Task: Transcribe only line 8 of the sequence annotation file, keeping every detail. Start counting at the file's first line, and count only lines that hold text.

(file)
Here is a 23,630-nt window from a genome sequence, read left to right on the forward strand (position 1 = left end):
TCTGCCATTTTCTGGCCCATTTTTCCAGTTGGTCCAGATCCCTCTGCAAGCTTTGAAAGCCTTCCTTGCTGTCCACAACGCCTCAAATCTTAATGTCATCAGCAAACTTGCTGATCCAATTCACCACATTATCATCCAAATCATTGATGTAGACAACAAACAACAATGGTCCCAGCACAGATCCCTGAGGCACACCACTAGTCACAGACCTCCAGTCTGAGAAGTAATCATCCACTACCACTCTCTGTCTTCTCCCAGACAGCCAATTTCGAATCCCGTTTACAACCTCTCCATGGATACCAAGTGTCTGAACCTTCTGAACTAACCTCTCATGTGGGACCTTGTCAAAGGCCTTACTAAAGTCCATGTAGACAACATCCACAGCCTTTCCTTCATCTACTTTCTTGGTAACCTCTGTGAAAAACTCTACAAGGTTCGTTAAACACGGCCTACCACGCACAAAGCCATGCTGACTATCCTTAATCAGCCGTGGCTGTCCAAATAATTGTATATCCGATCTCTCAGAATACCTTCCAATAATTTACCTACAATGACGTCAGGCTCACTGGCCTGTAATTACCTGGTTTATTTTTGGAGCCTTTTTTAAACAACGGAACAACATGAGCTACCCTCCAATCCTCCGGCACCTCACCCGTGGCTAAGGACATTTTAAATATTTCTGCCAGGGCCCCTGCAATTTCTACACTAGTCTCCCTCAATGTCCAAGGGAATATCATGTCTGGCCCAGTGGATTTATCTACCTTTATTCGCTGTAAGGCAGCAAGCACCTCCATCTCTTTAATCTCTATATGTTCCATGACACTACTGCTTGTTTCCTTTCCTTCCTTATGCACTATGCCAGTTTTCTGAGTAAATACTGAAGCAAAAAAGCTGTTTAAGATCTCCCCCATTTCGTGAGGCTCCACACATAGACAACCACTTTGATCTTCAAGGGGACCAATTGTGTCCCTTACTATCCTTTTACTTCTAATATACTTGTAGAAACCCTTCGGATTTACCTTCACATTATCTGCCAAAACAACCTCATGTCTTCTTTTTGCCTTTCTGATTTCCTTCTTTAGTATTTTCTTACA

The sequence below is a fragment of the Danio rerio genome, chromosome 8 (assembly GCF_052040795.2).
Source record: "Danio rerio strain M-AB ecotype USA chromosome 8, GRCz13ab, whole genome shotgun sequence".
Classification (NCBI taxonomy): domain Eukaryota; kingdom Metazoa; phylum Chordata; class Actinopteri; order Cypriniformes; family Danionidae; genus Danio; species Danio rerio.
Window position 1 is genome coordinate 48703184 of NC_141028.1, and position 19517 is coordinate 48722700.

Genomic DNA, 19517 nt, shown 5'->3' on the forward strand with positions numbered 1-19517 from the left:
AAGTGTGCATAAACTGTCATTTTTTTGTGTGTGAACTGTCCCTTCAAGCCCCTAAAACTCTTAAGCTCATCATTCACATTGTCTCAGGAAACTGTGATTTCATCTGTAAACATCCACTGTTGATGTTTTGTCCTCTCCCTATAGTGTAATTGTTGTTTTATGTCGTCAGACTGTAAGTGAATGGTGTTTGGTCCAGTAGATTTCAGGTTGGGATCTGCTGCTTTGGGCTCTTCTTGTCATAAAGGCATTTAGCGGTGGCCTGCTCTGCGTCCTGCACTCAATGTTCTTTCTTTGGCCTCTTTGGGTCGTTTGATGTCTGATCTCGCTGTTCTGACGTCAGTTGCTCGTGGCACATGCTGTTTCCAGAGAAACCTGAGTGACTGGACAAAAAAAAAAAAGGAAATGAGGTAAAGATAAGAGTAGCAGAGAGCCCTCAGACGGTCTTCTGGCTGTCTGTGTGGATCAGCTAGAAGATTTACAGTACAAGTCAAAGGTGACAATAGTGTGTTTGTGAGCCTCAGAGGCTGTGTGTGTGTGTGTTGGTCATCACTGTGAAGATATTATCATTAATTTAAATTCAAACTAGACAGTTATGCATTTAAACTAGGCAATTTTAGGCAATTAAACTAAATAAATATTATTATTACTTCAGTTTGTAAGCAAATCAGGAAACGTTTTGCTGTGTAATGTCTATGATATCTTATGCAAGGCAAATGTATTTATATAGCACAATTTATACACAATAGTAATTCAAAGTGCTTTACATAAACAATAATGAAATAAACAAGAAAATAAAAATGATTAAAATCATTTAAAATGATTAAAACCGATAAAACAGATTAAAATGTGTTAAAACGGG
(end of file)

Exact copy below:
AAGTGTGCATAAACTGTCATTTTTTTGTGTGTGAACTGTCCCTTCAAGCCCCTAAAACTCTTAAGCTCATCATTCACATTGTCTCAGGAAACTGTGATTTCATCTGTAAACATCCACTGTTGATGTTTTGTCCTCTCCCTATAGTGTAATTGTTGTTTTATGTCGTCAGACTGTAAGTGAATGGTGTTTGGTCCAGTAGATTTCAGGTTGGGATCTGCTGCTTTGGGCTCTTCTTGTCATAAAGGCATTTAGCGGTGGCCTGCTCTGCGTCCTGCACTCAATGTTCTTTCTTTGGCCTCTTTGGGTCGTTTGATGTCTGATCTCGCTGTTCTGACGTCAGTTGCTCGTGGCACATGCTGTTTCCAGAGAAACCTGAGTGACTGGACAAAAAAAAAAAAGGAAATGAGGTAAAGATAAGAGTAGCAGAGAGCCCTCAGACGGTCTTCTGGCTGTCTGTGTGGATCAGCTAGAAGATTTACAGTACAAGTCAAAGGTGACAATAGTGTGTTTGTGAGCCTCAGAGGCTGTGTGTGTGTGTGTTGGTCATCACTGTGAAGATATTATCATTAATTTAAATTCAAACTAGACAGTTATGCATTTAAACTAGGCAATTTTAGGCAATTAAACTAAATAAATATTATTATTACTTCAGTTTGTAAGCAAATCAGGAAACGTTTTGCTGTGTAATGTCTATGATATCTTATGCAAGGCAAATGTATTTATATAGCACAATTTATACACAATAGTAATTCAAAGTGCTTTACATAAACAATAATGAAATAAACAAGAAAATAAAAATGATTAAAATCATTTAAAATGATTAAAACCGATAAAACAGATTAAAATGTGTTAAAACGGG